Although I regularly read the newsletters (and like them a lot), the flattr thing went completely past me.

Probably because the flattr button isn't included in the feed-version of the newsletter.

Comment from olejorgenb on 26 January 2011 at 13:48

Doesn't flattr take a hrm.. quite large fee (10% apparently)? It's really a shame that eg. FSF doesn't run a decent payment service... being stuck with paypal & CO sucks

Comment from Chaos99 on 26 January 2011 at 14:00


Yes, it does. (It's charged on the receiver, not the sender, but that's not really relevant.)

Paypal take 0.35Euro + 1.9% . Thats 36.9% on an 1 Euro donation.
Apple takes 30% off your income.
What's google charging?

I don't think anyone can do a free payment service right now, not even the FSF. As long as it has to interface with the old banking system it will cost money.

Comment from olejorgenb on 26 January 2011 at 17:18

Sure, but I really think one could do a lot better than 10%. Just a simple service that delayed the payments and used paypal as a back-end for bulk transfers could probably do better.

Ie. users are not charged (or pay in advance) until they've donated eg. 30Euro (counting all projects). Transfers to the projects could be done in even larger chunks.

30Euro yields about 3% overhead for paypal. If project transfers was done in larger chunks you could get below 6% total. (about 5% if one used 300Euro chunks [ ((0.35+0.019*30)*10 + 0.35+0.019*300)/(30*10) ]

I might be missing something though.

Assuming paypal makes a fair bit of profit a non-profit service should be able to do much better.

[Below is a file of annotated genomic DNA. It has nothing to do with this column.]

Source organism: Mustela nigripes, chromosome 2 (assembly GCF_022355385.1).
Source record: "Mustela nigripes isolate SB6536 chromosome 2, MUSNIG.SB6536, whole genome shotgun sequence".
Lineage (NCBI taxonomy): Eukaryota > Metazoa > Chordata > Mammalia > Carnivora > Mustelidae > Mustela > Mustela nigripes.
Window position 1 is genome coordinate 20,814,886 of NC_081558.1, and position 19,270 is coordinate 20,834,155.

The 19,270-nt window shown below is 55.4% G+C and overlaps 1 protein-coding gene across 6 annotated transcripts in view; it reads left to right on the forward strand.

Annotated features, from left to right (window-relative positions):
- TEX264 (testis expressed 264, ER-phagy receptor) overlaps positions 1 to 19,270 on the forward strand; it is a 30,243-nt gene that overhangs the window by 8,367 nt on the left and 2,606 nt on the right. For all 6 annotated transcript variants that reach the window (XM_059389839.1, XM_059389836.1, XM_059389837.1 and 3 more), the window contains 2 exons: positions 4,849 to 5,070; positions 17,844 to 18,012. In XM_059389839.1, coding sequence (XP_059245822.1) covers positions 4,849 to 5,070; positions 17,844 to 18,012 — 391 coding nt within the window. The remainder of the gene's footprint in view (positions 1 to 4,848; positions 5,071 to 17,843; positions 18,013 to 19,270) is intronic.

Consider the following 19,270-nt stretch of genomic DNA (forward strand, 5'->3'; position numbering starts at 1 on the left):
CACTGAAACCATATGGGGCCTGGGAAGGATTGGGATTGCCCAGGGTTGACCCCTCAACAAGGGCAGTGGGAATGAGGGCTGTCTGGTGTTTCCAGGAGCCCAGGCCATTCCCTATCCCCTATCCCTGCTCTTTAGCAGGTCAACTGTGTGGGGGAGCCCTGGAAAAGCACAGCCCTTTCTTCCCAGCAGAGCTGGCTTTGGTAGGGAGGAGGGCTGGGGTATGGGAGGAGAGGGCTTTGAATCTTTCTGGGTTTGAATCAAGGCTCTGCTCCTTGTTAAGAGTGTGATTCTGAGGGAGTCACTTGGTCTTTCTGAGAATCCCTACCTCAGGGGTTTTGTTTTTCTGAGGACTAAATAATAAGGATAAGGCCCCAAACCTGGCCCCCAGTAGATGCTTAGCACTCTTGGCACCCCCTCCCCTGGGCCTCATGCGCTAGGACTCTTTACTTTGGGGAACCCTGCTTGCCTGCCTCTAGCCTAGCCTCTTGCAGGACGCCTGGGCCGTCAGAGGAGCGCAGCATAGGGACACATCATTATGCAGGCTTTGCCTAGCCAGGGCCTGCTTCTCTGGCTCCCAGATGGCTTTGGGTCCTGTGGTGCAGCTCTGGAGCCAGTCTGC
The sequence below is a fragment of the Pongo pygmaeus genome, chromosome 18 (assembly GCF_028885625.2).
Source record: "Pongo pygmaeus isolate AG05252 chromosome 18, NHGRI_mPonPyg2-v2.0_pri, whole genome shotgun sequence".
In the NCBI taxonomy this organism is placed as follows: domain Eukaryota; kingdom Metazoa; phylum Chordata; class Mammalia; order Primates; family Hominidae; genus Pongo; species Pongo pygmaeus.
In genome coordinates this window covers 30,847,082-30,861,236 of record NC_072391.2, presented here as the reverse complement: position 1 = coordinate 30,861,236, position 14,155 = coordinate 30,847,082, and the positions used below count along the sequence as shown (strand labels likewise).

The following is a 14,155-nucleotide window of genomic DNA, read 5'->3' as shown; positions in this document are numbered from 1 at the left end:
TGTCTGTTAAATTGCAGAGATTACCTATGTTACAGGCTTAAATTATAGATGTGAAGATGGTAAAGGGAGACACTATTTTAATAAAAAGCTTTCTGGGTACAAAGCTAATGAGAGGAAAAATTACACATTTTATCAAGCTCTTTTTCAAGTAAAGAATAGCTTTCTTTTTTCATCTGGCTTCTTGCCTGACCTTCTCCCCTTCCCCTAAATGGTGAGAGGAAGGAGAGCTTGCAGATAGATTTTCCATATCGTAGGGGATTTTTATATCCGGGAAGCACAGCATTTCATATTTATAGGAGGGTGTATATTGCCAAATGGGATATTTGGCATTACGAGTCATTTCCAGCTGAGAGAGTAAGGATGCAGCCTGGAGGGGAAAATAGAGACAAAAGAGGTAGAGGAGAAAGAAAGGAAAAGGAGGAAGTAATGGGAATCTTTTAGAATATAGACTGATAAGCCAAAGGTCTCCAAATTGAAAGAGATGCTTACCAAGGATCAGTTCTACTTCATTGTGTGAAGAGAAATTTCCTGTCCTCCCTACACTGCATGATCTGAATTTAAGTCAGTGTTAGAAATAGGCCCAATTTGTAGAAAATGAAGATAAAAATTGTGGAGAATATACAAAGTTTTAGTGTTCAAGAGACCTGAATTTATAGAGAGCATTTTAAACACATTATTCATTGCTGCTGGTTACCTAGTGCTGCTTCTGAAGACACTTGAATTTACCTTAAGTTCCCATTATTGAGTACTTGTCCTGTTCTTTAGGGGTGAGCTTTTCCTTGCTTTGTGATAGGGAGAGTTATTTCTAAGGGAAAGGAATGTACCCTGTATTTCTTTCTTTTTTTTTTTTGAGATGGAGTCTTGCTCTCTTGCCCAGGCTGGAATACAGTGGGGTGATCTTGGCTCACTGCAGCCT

Google doesn't seem to be any better:

Comment from Chaos99 on 26 January 2011 at 18:23

Yes, I think a non profit organization could do better than 10%.

But in case of flattr (which isn't non-profit) I don't think 10% is very much.
Especially if you keep in mind that they needed to take their starting capital from that and intent to share half of it with community sites (see my first comment.)

I think doing transactions in larger chunks to save costs doesn't work all to well with the intentions behind flattr. You need to do pre-pay, as you have to get over that 'decide how much you want to give' as soon as possible. At the same time you need to keep the entry barrier as low as possible by allowing to start with a minimal amount of money (2 Euro at the moment). Also you need able to pay out the content creators as soon as possible to keep them happy.

Btw: I was wrong on blaming the fees on the bank interfaces. The fee is only for running flattr itself. You need to pay any bank/payment service fees for yourself. :(

As I see it its like pushing the flattr button of flattr itself every tenth time I push it for another site. At least until now thats fine for me. Your milage may wary.

Comment from olejorgenb on 27 January 2011 at 13:40

What are the fees for using Flattr?
- When you add or withdraw money you only pay the fees of the payment provider you choose. This fee is displayed when you add or withdraw money (you can see it on your payment history as well). We take 10% of your incoming revenue as a fee to keep the Flattr systems afloat, hope that's ok?

How do I get money in and out of the Flattr system?
- Currently, Flattr supports most credit cards and direct banking. We're using Moneybookers and PayPal to achieve this. To get money out of the system, we currently support PayPal only.

What are the two "balances" for?
- When you add money to Flattr, it's cheaper for us (and you!) to do it in bigger chunks (results in fewer fees). So instead of paying £2 every month using a payment processor, you can add for example £24 at once. The money will stay in your "means" balance until it's used up. If you get flattred by others, that money will end up in your "revenue" account. When your revenue balance has reached £10 or more you can withdraw the money, for example to your PayPal account. If you want to transfer money from your revenue to your means balance (for flattering) you can do so at any time. However, any money you add to the means is pre-paid for flattring and cannot be withdrawn.

Seems to be about what I proposed above then.. only fairly expensive and with a added scheme (pay to get paid is it?) to promote activity.

It's possible this is currently the best micropayment service, but if this is the "state of the art" I'd rather donate directly in larger chunks and avoid the extra 10% overhead..

Probably not an argument against using it as an addition donation option though :)